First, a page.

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Do you ever feel a sense of nostalgia when thinking about a specific film stock? As our memory fades over time, analog film essentially become the lens through which many people remember their lives. Pouring over old prints, photo albums, negatives, or slides for a chance to momentarily remember the most important trips and family milestones. For older generations, the legendary Kodachrome comes to mind for its unparalleled color rendition, or perhaps Tri-X for its iconic black and white look and classic grain structure. For me, that film is Kodak Portra 800. This might seem like an odd choice at first, but allow me to explain why.
First, a bit of context. Kodak Portra 800 is one of the few options available today for a fast color negative film which excels in low light or any situation where a fast shutter speed is warranted. Kodak has remained committed to producing a curated range of professional color negative films, and analog photographers have come to rely on Portra 800 to deliver beautiful results in a wide range of situations. It's prized for the versatility that it offers, in that it can confidently be used for freezing movements, action, sports, food, travel, low light portraits, and more. This particular film becomes almost essential at times when shooting medium format, as the lenses for those cameras tend to have slower apertures (f2.8, f3.5, f4) which gather less light compared to 35mm bodies. Therefore the only option to shoot later in the day or indoors (excluding a flash) with medium format is to use a high ISO film stock like Portra 800.
As is the case with most color negative films, Kodak Portra 800 likes to be overexposed by at least one stop. I meter it at ISO 400 to ensure the shadows are properly exposed. There's quite a bit of latitude in the highlights, so the exposure doesn't always need to be spot on for the brightest areas of the image to retain detail. In terms of color, it is somewhat similar to the other Portra film stocks in that it captures the world as you might remember it, yet it has its own subtly pleasing visual signature which is distinct from the other variants. It is not oversaturated by any means, but reds pop beautifully, and skin tones are rendered to appear so lifelike that they're almost tangible. With that said, if you're looking for an ISO 800 speed color film to shoot at night time, Portra 800 actually isn't the best choice most of the time. Cinestill 800T is superior at night for its tungsten balanced color, and is a modified version of Kodak's beloved Vision 3 motion picture film.
When it comes to analog film, with an increased sensitivity to light comes more grain. Kodak Portra 800 definitely has more noticeable grain in 35mm format which lends a tactile feeling to the images, with the resulting photographs having a bit more of a raw quality to them than other films. Actually, the grain loosely reminds me of a color version of Ilford HP5, which is a good thing. It is undeniably beautiful in its own way, but could potentially be distracting if you're going for a high end look. In those instances, Kodak Portra 160 is a better choice with its finer grain structure. In 120 format, I can say from experience that any concerns over grain are mostly negligible due to the larger surface area of medium format film. Rest assured that Portra 800 delivers beautiful color rendition and tonality in both formats.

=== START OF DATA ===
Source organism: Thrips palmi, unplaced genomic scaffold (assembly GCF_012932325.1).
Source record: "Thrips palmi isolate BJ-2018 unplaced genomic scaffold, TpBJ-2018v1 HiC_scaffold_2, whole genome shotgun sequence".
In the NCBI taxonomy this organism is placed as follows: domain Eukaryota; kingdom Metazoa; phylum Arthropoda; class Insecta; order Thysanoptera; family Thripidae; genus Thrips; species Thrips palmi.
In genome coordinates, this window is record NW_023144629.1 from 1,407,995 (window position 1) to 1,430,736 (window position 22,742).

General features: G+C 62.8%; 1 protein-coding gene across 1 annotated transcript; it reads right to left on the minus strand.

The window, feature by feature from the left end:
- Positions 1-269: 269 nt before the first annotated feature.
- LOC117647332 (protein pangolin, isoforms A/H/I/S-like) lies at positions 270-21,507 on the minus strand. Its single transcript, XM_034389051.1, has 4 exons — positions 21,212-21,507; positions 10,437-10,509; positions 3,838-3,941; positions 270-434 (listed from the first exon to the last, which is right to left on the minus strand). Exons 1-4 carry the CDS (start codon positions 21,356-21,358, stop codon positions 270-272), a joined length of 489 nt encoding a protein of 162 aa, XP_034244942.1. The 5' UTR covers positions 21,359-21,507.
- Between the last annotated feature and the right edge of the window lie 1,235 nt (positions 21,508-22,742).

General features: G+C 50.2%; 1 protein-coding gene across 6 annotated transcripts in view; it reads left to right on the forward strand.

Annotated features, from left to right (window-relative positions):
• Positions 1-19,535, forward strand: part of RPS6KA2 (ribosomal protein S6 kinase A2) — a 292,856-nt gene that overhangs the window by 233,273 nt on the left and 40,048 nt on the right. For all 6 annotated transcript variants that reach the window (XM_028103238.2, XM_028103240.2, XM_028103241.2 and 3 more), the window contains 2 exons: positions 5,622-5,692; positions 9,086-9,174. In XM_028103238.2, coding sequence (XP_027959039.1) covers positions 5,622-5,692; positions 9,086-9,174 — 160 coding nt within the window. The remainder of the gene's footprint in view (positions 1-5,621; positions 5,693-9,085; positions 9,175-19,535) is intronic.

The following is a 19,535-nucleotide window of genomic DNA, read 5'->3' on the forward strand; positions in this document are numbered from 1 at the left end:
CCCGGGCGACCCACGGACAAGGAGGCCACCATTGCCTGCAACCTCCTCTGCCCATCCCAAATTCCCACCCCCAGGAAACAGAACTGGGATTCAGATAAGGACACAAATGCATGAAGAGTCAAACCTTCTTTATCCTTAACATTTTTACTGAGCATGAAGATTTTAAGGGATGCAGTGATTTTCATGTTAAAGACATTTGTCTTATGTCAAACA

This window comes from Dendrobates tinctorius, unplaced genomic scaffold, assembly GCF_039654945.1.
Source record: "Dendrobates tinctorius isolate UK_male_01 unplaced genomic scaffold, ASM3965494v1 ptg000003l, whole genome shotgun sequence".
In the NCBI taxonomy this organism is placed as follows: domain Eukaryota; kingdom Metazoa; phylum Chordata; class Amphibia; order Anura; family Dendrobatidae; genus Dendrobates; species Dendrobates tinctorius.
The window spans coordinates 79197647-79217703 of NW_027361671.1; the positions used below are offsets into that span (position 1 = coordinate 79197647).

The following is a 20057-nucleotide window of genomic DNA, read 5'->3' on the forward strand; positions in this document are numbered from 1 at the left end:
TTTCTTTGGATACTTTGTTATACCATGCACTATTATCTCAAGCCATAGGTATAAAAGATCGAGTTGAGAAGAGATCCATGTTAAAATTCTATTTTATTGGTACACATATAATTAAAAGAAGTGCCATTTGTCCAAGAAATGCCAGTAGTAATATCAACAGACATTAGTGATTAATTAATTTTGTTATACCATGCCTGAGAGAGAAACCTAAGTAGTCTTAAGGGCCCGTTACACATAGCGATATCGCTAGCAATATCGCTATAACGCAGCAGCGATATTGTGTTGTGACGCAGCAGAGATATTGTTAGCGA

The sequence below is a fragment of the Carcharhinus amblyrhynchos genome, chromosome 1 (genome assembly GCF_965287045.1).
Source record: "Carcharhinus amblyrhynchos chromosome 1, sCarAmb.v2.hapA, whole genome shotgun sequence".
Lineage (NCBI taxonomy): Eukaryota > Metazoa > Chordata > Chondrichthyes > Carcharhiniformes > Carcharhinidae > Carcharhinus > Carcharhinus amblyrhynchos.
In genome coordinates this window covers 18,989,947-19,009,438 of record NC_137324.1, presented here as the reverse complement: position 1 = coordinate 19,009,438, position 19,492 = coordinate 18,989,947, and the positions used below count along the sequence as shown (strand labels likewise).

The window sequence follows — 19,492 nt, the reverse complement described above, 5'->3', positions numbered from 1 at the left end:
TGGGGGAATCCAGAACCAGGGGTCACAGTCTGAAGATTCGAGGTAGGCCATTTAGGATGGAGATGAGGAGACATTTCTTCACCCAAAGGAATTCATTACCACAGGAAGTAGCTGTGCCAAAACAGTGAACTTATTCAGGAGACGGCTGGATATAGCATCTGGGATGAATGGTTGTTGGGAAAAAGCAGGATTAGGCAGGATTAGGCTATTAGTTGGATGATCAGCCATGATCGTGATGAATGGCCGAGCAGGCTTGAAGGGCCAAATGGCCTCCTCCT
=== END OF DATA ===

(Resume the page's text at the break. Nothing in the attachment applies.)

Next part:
Since we're on the topic of potential downsides, it should be noted that Kodak Portra 800 is currently the most expensive color negative film on the market. The price of analog film in general has skyrocketed in the last few years, so this isn't a film stock that you'll want to be burning through mindlessly. While I sincerely hope that Kodak's prices will come down to a more reasonable range in the future, I'm not holding my breath for it. I generally don't recommend Portra 800 for bright sunny days due to the increased grain and price, so save your money and pick up Kodak Portra 160 or even Portra 400 for when the sun is shining.
Even though Kodak Portra 800 isn't cheap these days, you should always have a roll or two on hand for unexpected moments where you need to capture fast movement or the available light is quickly fading. Low light, special events, and action are what this film was made for. It can be used alongside the other Kodak Portra films interchangeably as well. Although they aren't perfectly color matched, they do compliment each other well while lightly offering their own distinct take on a scene. After shooting with all three Portra varieties, you'll likely notice that images created with Portra 800 can be picked out of a crowd for the beautiful colors it prioritizes (reds especially). I always appreciate lenses and film stocks that offer an opinion in the way they render the world, and Kodak Portra 800 has a strong point of view indeed.
Circling back to my sense of nostalgia for Kodak Portra 800, I've used this film stock to document the most precious and significant moments in my life, and it captured them exactly how I hoped it would. I've chosen it to record several family events including the birth of my two children. It's a film to bring along when you aren't sure what the lighting conditions will be like but still want to ensure a pleasing result. Even in poor light, the film has surprised me with how nice the images turned out, such as in a hospital room. The truth however, is that you won't understand the unique beauty of Kodak Portra 800 until you shoot with it firsthand. I'm sure you'll be pleasantly surprised with what it offers you.